JP’s ballot petitions. Prior to filing the suit, JP sent an email to the Chair with the subject line “solution,”
which noted that while she needed one more year in office to qualify for full retirement, her election would
not mean that “[she] must fulfill the next term of office.” JP goes on to suggest, among other things, that:
(1) her opponent withdraw her challenge; (2) they proceed with election; (3) the opponent builds name
recognition while JP “will make sure [opponent’s] brushes with the law are not an issue, ever”; (4) JP will
endorse her opponent to fill the unfulfilled term; and (5) that JP will support her opponent in any future
elections. The Chair, instead of forwarding the email to the opponent, forwarded it to the Office of the
Secretary of State. A member of the public obtained a copy of the email and published it to her Facebook
page and included a statement “I have never seen or heard of such a blatant attempt at bribery and
coercion aimed at circumventing the will of the voters…” After JP received favorable early polling results,
she posted a comment to her Facebook page saying “…and to my opponent…here’s an Italian wish...
‘bafongoo’ and that’s accompanied by a flick of the wrist under the chin.” JP told the Commission that the
word was meaningless and the accompanying gesture meant “to go jump back in the mud” and was “a
tongue in cheek reference to the massive amount of mudslinging” her opponent did.
The Commission held that JP’s email cast doubt on her impartiality because it purported to confer
benefits in return for her opponent’s withdraw from the election. Furthermore, the later publication of
the email undermined public confidence and cast discredit upon the judiciary in violation of Canon 2A
and 4A(1), and Article V §1-a(6)A of the Texas Constitution. Her Facebook post to her opponent also
cast reasonable doubt on her impartiality and cast public discredit upon the judiciary. The Commission
ordered that JP obtain three additional hours of education regarding a judge’s duty to conduct extra-
judicial activities in a manner that promotes, and does not compromise, public confidence and judicial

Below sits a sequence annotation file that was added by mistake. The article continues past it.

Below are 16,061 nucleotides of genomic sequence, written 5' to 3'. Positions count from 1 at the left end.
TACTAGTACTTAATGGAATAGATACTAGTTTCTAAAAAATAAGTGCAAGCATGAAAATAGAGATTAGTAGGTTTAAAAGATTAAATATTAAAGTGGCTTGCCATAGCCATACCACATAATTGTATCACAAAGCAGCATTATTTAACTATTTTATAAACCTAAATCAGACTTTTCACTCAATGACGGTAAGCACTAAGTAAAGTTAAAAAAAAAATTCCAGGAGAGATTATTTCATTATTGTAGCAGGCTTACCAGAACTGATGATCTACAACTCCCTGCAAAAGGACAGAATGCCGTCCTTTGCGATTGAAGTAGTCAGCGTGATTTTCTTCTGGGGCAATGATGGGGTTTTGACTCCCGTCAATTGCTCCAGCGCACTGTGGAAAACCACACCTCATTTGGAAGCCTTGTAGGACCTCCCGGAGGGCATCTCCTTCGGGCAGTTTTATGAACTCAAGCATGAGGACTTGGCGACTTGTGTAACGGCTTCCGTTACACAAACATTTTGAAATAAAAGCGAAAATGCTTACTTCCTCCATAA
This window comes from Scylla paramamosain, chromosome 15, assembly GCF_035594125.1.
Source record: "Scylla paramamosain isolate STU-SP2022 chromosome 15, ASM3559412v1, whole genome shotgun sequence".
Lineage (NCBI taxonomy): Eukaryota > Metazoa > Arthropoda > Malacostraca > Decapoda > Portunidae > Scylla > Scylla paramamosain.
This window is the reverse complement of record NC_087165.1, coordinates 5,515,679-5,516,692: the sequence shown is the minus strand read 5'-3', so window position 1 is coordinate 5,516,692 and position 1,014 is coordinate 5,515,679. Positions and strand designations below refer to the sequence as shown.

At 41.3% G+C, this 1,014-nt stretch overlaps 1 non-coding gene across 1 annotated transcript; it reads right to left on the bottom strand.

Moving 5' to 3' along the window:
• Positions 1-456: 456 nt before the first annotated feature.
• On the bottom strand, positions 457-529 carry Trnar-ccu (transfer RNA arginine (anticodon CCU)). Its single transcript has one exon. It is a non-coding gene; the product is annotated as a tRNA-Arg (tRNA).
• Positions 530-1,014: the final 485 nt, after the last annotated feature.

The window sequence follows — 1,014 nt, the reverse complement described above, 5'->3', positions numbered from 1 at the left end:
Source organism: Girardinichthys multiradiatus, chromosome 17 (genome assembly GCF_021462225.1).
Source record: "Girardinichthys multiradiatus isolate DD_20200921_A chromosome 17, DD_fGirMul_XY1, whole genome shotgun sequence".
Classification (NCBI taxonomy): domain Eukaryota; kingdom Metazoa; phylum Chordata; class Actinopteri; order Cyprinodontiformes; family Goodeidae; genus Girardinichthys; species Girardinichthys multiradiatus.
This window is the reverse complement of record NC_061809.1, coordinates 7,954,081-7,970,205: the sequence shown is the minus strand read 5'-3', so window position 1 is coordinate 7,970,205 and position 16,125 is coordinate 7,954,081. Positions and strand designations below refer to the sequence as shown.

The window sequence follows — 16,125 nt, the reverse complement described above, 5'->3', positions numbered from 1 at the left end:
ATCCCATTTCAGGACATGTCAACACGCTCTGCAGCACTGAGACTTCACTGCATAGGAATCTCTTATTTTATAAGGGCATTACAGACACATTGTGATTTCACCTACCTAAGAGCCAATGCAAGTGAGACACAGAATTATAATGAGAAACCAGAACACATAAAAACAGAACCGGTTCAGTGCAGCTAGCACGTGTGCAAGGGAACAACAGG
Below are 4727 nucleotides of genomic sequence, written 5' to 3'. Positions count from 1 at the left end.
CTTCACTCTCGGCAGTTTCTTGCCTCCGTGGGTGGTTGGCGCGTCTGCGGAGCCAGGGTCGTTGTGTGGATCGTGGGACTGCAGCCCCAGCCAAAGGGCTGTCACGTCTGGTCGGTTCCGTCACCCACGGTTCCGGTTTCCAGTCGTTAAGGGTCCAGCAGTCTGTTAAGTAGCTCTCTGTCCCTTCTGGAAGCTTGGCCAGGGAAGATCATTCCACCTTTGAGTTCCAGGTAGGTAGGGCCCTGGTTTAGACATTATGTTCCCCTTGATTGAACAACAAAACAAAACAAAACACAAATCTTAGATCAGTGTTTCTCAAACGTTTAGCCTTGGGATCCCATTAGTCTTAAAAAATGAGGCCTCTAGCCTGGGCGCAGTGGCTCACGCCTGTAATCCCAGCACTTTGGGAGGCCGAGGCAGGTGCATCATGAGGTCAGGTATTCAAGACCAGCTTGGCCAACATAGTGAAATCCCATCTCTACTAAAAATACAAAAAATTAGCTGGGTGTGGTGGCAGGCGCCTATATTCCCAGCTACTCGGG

No private sanctions have been issued since the date of the last publication.
No suspensions since the last issue.
No resignations since the last issue.
Special Court of Review Opinions
Docket No. 15-0001Full Opinion Here
In April 2015, the Commission issued a public admonition and order of education to a District Court Judge
for comments she posted to her public Facebook page. District Court Judge appealed the Commission’s
disciplinary action, and a Special Court of Review (hereafter “SCR”) was convened to conduct a trial de
novo. For the proceedings, the Commission was required to file a charging document with the allegations
of misconduct. The charging document contained three allegations, which are discussed in detail below.
The District Court Judge asserted that she utilized her Facebook page as a means to fulfill her campaign
promise of transparency. The SCR found that District Court Judge was very active in posting comments
to her Facebook page once she took the bench and used it as a means to educate the public about her
In Charge I, the Commission criticized several postings by District Court Judge and argued that they
called into question District Court Judge’s impartiality:
“We have a big criminal trial starting on Monday!”
(The Commission criticized the use of an exclamation
point and the word “big.”)